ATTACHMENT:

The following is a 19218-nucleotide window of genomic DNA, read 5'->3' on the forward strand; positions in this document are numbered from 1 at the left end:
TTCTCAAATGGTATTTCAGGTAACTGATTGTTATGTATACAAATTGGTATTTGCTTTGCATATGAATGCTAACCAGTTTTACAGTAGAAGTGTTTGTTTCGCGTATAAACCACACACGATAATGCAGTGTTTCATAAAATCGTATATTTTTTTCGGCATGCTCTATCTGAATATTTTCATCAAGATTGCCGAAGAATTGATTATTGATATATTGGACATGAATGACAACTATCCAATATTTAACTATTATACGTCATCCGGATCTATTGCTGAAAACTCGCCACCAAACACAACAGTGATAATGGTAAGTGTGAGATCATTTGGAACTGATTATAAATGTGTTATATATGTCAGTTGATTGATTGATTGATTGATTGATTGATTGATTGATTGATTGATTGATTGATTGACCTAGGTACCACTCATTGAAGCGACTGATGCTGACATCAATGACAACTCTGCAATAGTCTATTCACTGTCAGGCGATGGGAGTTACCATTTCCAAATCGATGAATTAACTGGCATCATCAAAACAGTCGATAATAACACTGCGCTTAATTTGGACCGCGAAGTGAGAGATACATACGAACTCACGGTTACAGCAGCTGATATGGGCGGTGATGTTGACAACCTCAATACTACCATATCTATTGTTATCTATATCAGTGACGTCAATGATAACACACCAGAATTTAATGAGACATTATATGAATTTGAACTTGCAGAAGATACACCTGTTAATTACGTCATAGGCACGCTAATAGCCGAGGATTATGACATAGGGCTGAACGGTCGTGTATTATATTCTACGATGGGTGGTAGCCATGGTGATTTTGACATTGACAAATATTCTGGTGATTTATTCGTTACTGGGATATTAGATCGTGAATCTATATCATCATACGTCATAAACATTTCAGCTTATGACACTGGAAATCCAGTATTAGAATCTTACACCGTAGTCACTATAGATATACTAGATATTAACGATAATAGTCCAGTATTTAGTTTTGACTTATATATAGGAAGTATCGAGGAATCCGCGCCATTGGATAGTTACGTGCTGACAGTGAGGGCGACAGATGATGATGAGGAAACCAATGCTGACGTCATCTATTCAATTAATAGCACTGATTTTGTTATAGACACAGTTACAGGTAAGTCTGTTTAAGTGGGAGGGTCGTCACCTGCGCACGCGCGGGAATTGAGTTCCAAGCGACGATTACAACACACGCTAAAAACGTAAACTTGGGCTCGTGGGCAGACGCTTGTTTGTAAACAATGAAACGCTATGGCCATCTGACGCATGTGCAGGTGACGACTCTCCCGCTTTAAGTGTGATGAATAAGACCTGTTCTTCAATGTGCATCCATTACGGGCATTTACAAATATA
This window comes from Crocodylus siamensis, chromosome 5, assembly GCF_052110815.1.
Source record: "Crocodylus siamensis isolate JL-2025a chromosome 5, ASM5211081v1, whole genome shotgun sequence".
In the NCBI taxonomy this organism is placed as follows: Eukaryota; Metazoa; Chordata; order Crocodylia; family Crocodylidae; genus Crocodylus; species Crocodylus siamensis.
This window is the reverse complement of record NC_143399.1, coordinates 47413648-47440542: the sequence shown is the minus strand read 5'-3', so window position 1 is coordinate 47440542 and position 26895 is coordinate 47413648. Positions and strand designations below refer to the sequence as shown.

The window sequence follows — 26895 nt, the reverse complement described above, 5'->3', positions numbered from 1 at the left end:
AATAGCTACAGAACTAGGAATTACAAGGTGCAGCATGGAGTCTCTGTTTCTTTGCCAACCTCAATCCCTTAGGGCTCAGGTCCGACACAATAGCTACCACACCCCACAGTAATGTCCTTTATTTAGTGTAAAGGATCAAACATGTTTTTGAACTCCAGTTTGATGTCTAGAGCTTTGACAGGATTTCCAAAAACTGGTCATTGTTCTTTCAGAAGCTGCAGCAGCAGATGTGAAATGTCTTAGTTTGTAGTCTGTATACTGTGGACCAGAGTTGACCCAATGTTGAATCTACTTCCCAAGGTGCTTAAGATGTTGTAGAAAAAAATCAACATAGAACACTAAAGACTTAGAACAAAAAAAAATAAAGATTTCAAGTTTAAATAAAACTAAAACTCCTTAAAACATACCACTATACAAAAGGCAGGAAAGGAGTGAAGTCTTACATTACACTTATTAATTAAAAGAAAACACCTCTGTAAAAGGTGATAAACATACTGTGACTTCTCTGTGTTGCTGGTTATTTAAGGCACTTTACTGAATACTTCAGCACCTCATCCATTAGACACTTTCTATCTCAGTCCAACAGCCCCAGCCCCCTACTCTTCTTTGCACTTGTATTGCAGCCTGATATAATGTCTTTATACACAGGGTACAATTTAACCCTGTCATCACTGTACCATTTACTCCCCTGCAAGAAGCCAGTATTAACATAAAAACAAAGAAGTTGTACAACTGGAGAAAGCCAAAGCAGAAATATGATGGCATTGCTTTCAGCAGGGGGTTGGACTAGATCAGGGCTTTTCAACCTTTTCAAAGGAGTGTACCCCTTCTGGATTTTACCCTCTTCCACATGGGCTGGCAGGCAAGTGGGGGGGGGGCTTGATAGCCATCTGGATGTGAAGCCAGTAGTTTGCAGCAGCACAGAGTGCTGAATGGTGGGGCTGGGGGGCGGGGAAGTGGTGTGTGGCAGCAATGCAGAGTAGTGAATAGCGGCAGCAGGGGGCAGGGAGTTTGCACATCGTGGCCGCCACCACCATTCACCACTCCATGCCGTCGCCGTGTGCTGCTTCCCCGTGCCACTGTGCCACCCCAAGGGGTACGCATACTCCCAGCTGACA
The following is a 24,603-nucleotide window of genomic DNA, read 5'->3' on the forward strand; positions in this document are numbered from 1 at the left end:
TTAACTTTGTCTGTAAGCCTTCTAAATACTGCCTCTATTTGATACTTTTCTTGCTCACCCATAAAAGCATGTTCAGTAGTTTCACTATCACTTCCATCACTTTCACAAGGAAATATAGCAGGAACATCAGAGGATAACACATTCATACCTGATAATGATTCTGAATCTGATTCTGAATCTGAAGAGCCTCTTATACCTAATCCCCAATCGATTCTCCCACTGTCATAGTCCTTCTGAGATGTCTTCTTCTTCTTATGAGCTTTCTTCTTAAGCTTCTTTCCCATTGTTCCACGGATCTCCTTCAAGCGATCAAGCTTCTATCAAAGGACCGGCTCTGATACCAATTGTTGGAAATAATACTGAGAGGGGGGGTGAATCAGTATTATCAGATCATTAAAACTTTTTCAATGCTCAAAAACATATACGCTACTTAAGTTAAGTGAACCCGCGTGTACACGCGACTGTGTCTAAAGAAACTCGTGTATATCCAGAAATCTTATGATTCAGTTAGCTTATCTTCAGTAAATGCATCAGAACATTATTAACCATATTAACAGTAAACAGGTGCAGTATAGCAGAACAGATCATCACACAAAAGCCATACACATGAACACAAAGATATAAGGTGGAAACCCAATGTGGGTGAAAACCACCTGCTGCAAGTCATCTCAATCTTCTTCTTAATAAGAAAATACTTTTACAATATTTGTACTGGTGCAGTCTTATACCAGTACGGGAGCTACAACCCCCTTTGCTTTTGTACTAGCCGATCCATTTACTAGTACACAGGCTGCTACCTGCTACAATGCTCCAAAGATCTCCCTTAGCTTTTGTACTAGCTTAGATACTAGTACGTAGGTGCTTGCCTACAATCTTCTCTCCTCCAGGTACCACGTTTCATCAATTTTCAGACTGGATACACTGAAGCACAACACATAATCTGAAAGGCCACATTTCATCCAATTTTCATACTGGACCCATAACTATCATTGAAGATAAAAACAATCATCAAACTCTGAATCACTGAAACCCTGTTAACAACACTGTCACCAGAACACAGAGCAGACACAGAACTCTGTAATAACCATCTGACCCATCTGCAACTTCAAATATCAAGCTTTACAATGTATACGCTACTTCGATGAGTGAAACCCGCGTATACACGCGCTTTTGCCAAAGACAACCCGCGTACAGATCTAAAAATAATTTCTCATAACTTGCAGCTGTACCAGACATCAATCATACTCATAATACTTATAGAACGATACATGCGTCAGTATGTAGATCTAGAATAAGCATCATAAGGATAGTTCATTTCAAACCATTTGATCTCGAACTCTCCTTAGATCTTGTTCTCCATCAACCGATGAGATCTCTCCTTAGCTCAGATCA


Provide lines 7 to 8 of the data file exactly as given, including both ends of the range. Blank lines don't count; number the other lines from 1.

The window sequence follows — 26895 nt, the reverse complement described above, 5'->3', positions numbered from 1 at the left end:
AATAGCTACAGAACTAGGAATTACAAGGTGCAGCATGGAGTCTCTGTTTCTTTGCCAACCTCAATCCCTTAGGGCTCAGGTCCGACACAATAGCTACCACACCCCACAGTAATGTCCTTTATTTAGTGTAAAGGATCAAACATGTTTTTGAACTCCAGTTTGATGTCTAGAGCTTTGACAGGATTTCCAAAAACTGGTCATTGTTCTTTCAGAAGCTGCAGCAGCAGATGTGAAATGTCTTAGTTTGTAGTCTGTATACTGTGGACCAGAGTTGACCCAATGTTGAATCTACTTCCCAAGGTGCTTAAGATGTTGTAGAAAAAAATCAACATAGAACACTAAAGACTTAGAACAAAAAAAAATAAAGATTTCAAGTTTAAATAAAACTAAAACTCCTTAAAACATACCACTATACAAAAGGCAGGAAAGGAGTGAAGTCTTACATTACACTTATTAATTAAAAGAAAACACCTCTGTAAAAGGTGATAAACATACTGTGACTTCTCTGTGTTGCTGGTTATTTAAGGCACTTTACTGAATACTTCAGCACCTCATCCATTAGACACTTTCTATCTCAGTCCAACAGCCCCAGCCCCCTACTCTTCTTTGCACTTGTATTGCAGCCTGATATAATGTCTTTATACACAGGGTACAATTTAACCCTGTCATCACTGTACCATTTACTCCCCTGCAAGAAGCCAGTATTAACATAAAAACAAAGAAGTTGTACAACTGGAGAAAGCCAAAGCAGAAATATGATGGCATTGCTTTCAGCAGGGGGTTGGACTAGATCAGGGCTTTTCAACCTTTTCAAAGGAGTGTACCCCTTCTGGATTTTACCCTCTTCCACATGGGCTGGCAGGCAAGTGGGGGGGGGGCTTGATAGCCATCTGGATGTGAAGCCAGTAGTTTGCAGCAGCACAGAGTGCTGAATGGTGGGGCTGGGGGGCGGGGAAGTGGTGTGTGGCAGCAATGCAGAGTAGTGAATAGCGGCAGCAGGGGGCAGGGAGTTTGCACATCGTGGCCGCCACCACCATTCACCACTCCATGCCGTCGCCGTGTGCTGCTTCCCCGTGCCACTGTGCCACCCCAAGGGGTACGCATACTCCCAGCTGACA